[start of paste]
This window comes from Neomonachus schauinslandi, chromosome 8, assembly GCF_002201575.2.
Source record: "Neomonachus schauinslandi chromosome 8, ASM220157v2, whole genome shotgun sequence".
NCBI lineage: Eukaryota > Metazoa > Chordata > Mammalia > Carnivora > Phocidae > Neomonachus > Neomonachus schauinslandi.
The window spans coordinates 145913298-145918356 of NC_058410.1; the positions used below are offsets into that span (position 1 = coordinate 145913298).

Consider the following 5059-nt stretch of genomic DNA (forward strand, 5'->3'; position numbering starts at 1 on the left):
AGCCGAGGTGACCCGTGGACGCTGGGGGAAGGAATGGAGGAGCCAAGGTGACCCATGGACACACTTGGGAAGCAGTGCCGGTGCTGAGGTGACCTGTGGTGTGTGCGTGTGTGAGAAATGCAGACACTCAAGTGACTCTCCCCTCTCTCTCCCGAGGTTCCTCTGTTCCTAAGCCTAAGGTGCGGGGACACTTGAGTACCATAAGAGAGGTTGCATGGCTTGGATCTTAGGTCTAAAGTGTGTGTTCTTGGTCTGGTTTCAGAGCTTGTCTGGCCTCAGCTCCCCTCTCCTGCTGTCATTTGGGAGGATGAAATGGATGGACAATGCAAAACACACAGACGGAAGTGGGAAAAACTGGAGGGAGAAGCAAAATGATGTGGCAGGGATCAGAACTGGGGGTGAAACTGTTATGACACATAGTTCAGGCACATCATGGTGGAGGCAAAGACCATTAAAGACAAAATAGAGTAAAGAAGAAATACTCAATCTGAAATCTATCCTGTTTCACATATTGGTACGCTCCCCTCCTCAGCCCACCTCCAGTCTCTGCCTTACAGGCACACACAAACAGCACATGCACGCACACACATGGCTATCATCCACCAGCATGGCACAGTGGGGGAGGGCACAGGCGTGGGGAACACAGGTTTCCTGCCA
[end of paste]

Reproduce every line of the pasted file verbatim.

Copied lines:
This window comes from Neomonachus schauinslandi, chromosome 8, assembly GCF_002201575.2.
Source record: "Neomonachus schauinslandi chromosome 8, ASM220157v2, whole genome shotgun sequence".
NCBI lineage: Eukaryota > Metazoa > Chordata > Mammalia > Carnivora > Phocidae > Neomonachus > Neomonachus schauinslandi.
The window spans coordinates 145913298-145918356 of NC_058410.1; the positions used below are offsets into that span (position 1 = coordinate 145913298).

Consider the following 5059-nt stretch of genomic DNA (forward strand, 5'->3'; position numbering starts at 1 on the left):
AGCCGAGGTGACCCGTGGACGCTGGGGGAAGGAATGGAGGAGCCAAGGTGACCCATGGACACACTTGGGAAGCAGTGCCGGTGCTGAGGTGACCTGTGGTGTGTGCGTGTGTGAGAAATGCAGACACTCAAGTGACTCTCCCCTCTCTCTCCCGAGGTTCCTCTGTTCCTAAGCCTAAGGTGCGGGGACACTTGAGTACCATAAGAGAGGTTGCATGGCTTGGATCTTAGGTCTAAAGTGTGTGTTCTTGGTCTGGTTTCAGAGCTTGTCTGGCCTCAGCTCCCCTCTCCTGCTGTCATTTGGGAGGATGAAATGGATGGACAATGCAAAACACACAGACGGAAGTGGGAAAAACTGGAGGGAGAAGCAAAATGATGTGGCAGGGATCAGAACTGGGGGTGAAACTGTTATGACACATAGTTCAGGCACATCATGGTGGAGGCAAAGACCATTAAAGACAAAATAGAGTAAAGAAGAAATACTCAATCTGAAATCTATCCTGTTTCACATATTGGTACGCTCCCCTCCTCAGCCCACCTCCAGTCTCTGCCTTACAGGCACACACAAACAGCACATGCACGCACACACATGGCTATCATCCACCAGCATGGCACAGTGGGGGAGGGCACAGGCGTGGGGAACACAGGTTTCCTGCCA